favourite sections of the route and a great chance for walkers to
get a taste of A Dales High Way. We're really pleased to be part
of the ride2stride festival. It's going to be a fantastic
For the full programme see the ride2stride Festival website
7 February 2012
New guide to Dales Rail Trails
Explore the glorious high country of the Yorkshire Dales - by
train! A new walk guide from the authors of
A Dales High Way is
published this month and offers 32 day walks from stations along
the world famous Settle-Carlisle line, the most beautiful railway
Dales Rail Trails covers 18 circular routes from stations along
the line from Settle to Kirkby Stephen, each between 6 and 13
miles long, with a further 14 linear walks from station to
station. There are 22 full colour maps at a scale of 1:25,000,
with concise descriptions of the routes and places along the way.
Taken as a whole they provide a comprehensive coverage of the area
of the western Dales along the railway.
Co-author Chris Grogan said: "You can reach the heart of
this fabulous walking country from Leeds, Bradford or Carlisle by
train in little over an hour. Better still, why not enjoy a
walking holiday by basing yourself at a village on the line and
use the train to explore the stunning western Dales.
"We've been planning this book ever since we finished work
on the two Dales High Way guides. All those people who enjoyed the
long-distance trail and have thought about returning to the area
to explore this beautiful landscape further, will find this book
fits the bill perfectly."
The book also includes a guide to the popular 24-mile Three
Peaks Challenge Route, and for lovers of long distance walking
there are details of the 48-mile Six Peaks Trail, which links
stations from Settle to Kirkby Stephen. There's additional
supporting material online, including outtakes - outlines of walks
that didn't make it into the final book.
The Dales Rail Trails project received financial backing from
the Yorkshire Dales National Park Authority's Sustainable
Development Fund, and a proportion of the proceeds from the sale
of each copy will be donated to the Friends of the Three Peaks, to
help improve and maintain the footpath network in the Three Peaks
So, as they say, let the train take the strain while you enjoy
See more details of Dales Rail Trails
here. Buy a copy online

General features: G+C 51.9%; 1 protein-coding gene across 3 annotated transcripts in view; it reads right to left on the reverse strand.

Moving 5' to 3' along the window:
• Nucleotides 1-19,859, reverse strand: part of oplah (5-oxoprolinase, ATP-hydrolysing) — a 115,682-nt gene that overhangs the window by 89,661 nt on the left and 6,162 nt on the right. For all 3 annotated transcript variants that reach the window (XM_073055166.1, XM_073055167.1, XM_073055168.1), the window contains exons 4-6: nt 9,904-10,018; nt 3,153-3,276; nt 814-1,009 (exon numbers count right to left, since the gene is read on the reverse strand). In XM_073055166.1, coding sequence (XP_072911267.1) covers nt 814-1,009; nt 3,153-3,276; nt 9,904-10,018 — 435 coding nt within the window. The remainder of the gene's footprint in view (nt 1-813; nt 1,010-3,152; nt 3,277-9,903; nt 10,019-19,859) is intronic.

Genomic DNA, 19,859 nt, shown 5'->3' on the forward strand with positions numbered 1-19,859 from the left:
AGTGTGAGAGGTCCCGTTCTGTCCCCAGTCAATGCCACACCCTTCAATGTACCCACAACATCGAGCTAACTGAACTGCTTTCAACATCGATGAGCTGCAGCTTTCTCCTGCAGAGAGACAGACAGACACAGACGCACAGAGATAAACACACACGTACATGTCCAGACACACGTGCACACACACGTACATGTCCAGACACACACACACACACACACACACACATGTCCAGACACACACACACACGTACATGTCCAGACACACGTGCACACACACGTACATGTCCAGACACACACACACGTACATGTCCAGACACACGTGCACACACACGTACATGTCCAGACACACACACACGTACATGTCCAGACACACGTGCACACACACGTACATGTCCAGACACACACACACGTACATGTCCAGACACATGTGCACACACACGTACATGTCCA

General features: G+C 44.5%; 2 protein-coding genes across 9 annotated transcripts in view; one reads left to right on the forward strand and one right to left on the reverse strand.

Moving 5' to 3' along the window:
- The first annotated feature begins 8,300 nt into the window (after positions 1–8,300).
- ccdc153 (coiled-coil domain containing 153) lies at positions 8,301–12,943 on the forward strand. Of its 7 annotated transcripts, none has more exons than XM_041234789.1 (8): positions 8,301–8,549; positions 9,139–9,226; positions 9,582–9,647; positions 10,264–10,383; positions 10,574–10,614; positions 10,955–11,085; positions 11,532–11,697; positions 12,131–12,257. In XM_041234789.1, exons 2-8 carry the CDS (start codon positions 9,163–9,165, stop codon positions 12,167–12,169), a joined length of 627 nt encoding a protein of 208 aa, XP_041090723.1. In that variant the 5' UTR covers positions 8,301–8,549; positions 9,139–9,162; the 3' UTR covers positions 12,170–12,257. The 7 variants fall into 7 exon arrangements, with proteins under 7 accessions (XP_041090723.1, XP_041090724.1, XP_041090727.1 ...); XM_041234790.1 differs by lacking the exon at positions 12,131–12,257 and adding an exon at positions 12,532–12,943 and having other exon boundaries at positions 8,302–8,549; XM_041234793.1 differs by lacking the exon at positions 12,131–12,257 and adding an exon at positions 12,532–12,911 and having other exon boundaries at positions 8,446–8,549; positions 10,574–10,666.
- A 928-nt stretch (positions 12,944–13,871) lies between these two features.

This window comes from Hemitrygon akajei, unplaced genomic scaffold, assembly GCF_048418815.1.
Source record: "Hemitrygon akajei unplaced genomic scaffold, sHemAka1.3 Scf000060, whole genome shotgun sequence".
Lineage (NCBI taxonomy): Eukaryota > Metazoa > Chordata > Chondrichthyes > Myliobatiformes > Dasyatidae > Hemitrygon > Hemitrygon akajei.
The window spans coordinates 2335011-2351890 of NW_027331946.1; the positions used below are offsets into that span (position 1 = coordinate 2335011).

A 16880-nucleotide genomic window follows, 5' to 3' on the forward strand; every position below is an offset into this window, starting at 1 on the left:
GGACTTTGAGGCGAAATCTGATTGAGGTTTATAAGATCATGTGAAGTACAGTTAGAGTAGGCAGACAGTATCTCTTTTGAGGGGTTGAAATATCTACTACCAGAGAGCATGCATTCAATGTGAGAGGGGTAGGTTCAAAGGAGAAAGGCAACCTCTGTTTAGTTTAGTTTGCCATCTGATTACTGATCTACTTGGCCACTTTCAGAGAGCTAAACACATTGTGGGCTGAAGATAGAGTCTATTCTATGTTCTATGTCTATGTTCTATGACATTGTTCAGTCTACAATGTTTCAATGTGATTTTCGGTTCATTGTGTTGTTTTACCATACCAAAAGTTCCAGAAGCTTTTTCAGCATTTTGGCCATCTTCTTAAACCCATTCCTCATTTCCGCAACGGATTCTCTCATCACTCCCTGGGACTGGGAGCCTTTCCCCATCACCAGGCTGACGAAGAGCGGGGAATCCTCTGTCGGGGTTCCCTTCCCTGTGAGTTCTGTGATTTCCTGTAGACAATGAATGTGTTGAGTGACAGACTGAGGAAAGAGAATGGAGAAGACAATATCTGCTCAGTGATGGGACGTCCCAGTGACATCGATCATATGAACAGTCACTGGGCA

from Skyware Press.
22 January 2012
Olympic Torch blow to Mountain Rescue Teams
The arrival of the Olympic Torch in Skipton this summer will be
cause to celebrate for many, but will inadvertently add to the
funding worries of local Mountain Rescue organisations.
The arrival of the Torch on June 24th from Manchester, passing
through Bradford and Skipton before heading to Leeds, has meant
that the annual Broughton Game Show has had to be cancelled. This
in turn means that both the Upper Wharfedale Fell Rescue
Association (UWFRA) and Cave Rescue Organisation (CRO) will miss
out on more than £20,000. The Broughton Show is a major
fundraiser for both groups.
David Aynesworth, Chairman of the show committee said
"With lots of family events being planned for the town
centre, we felt this would have a massive affect on show
attendance, particularly as this event will draw people from many
Paul Jackson, editor of the Dalesman magazine which sponsors
the Broughton Show, said "It's a great shame that people will
miss out on what is a quirky and enjoyable day but I understand
that being part of the torch ceremony is for most people a once-in
a lifetime experience.
"The volunteers are the big losers, so I hope people who
would normally attend the show will go out of their way during the
next twelve months to support the teams' other fundraising
Since the first show in 1979 around £300,000 has been raised
for the two groups. It has only been cancelled twice in the past -
in 2001 because of Foot & Mouth and in 2009 after flash
Both groups are hoping alternative fund raising efforts will
help plug the gap this year. And both teams reiterate that they
will continue to provide the rescue service, wherever and whenever
it may be needed.
See the Broughton Game Show website
here. Find out about
alternative support for the Upper Wharfedale Fell Rescue
Association (UWFRA) and the Cave Rescue Organisation
the Olympic Torch route
11 January 2012
High Way Art Project triumph
The year long experiment of having an "Artist in
Residence" on A Dales High Way has ended
in triumph with
almost all the new paintings sold. Of over 30 oil paintings
produced through the year and exhibited in art galleries along the
route, from Shipley to Penrith, only a handful remain.
Saltaire artist David Starley, who came up with the idea of the
year long Dales High Way Art Project at the end of 2010,
he's had a great year: "The painting has been both challenging and creatively stimulating, but
with results that exceeded my expectation."
David works in oils, creating
fabulous, textural paintings - great big canvasses with the paint layered on to
create a sculptural surface which changes constantly as the light moves across
Excited by the possibility of creating an
exhibition themed around the route, David spent the year walking sections of
the trail with his camera and sketchbook, returning home to create his
paintings. Paintings inspired by the varied landscapes he experienced, from the
bleak moorland of Rombald's Moor to the flower-filled meadows of Dentdale, the
dramatic limestone scenery of Malhamdale to the richly wooded riverbanks of
Hoff Beck. Paintings which transform the views into pieces of art.
The Project maybe over, but the paintings remain as a lasting legacy of the power of this landscape to inspire and to
See our previous post
here, and see the results of David's
Dales High Way Art Project here.
1 January 2012